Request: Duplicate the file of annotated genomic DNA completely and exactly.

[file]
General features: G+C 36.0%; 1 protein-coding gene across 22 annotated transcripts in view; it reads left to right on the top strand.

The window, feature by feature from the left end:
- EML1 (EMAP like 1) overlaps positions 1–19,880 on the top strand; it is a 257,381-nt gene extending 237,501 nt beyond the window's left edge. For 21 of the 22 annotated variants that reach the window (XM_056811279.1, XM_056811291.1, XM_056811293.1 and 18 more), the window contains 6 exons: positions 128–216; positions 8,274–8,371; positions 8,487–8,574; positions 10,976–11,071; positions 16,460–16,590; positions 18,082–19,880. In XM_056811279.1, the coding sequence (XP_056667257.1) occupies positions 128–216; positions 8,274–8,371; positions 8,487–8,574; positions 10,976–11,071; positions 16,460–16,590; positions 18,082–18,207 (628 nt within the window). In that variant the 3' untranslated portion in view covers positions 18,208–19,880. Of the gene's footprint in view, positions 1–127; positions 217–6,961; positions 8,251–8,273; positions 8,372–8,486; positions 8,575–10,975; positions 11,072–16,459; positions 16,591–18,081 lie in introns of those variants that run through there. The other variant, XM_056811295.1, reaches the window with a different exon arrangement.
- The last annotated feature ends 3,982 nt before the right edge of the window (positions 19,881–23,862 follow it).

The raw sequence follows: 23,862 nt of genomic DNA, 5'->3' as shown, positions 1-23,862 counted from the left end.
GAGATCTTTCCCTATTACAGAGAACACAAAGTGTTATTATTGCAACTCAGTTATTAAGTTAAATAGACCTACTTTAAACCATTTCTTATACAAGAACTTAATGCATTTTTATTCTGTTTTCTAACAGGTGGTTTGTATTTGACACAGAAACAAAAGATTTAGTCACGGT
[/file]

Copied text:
General features: G+C 36.0%; 1 protein-coding gene across 22 annotated transcripts in view; it reads left to right on the top strand.

The window, feature by feature from the left end:
- EML1 (EMAP like 1) overlaps positions 1–19,880 on the top strand; it is a 257,381-nt gene extending 237,501 nt beyond the window's left edge. For 21 of the 22 annotated variants that reach the window (XM_056811279.1, XM_056811291.1, XM_056811293.1 and 18 more), the window contains 6 exons: positions 128–216; positions 8,274–8,371; positions 8,487–8,574; positions 10,976–11,071; positions 16,460–16,590; positions 18,082–19,880. In XM_056811279.1, the coding sequence (XP_056667257.1) occupies positions 128–216; positions 8,274–8,371; positions 8,487–8,574; positions 10,976–11,071; positions 16,460–16,590; positions 18,082–18,207 (628 nt within the window). In that variant the 3' untranslated portion in view covers positions 18,208–19,880. Of the gene's footprint in view, positions 1–127; positions 217–6,961; positions 8,251–8,273; positions 8,372–8,486; positions 8,575–10,975; positions 11,072–16,459; positions 16,591–18,081 lie in introns of those variants that run through there. The other variant, XM_056811295.1, reaches the window with a different exon arrangement.
- The last annotated feature ends 3,982 nt before the right edge of the window (positions 19,881–23,862 follow it).

The raw sequence follows: 23,862 nt of genomic DNA, 5'->3' as shown, positions 1-23,862 counted from the left end.
GAGATCTTTCCCTATTACAGAGAACACAAAGTGTTATTATTGCAACTCAGTTATTAAGTTAAATAGACCTACTTTAAACCATTTCTTATACAAGAACTTAATGCATTTTTATTCTGTTTTCTAACAGGTGGTTTGTATTTGACACAGAAACAAAAGATTTAGTCACGGT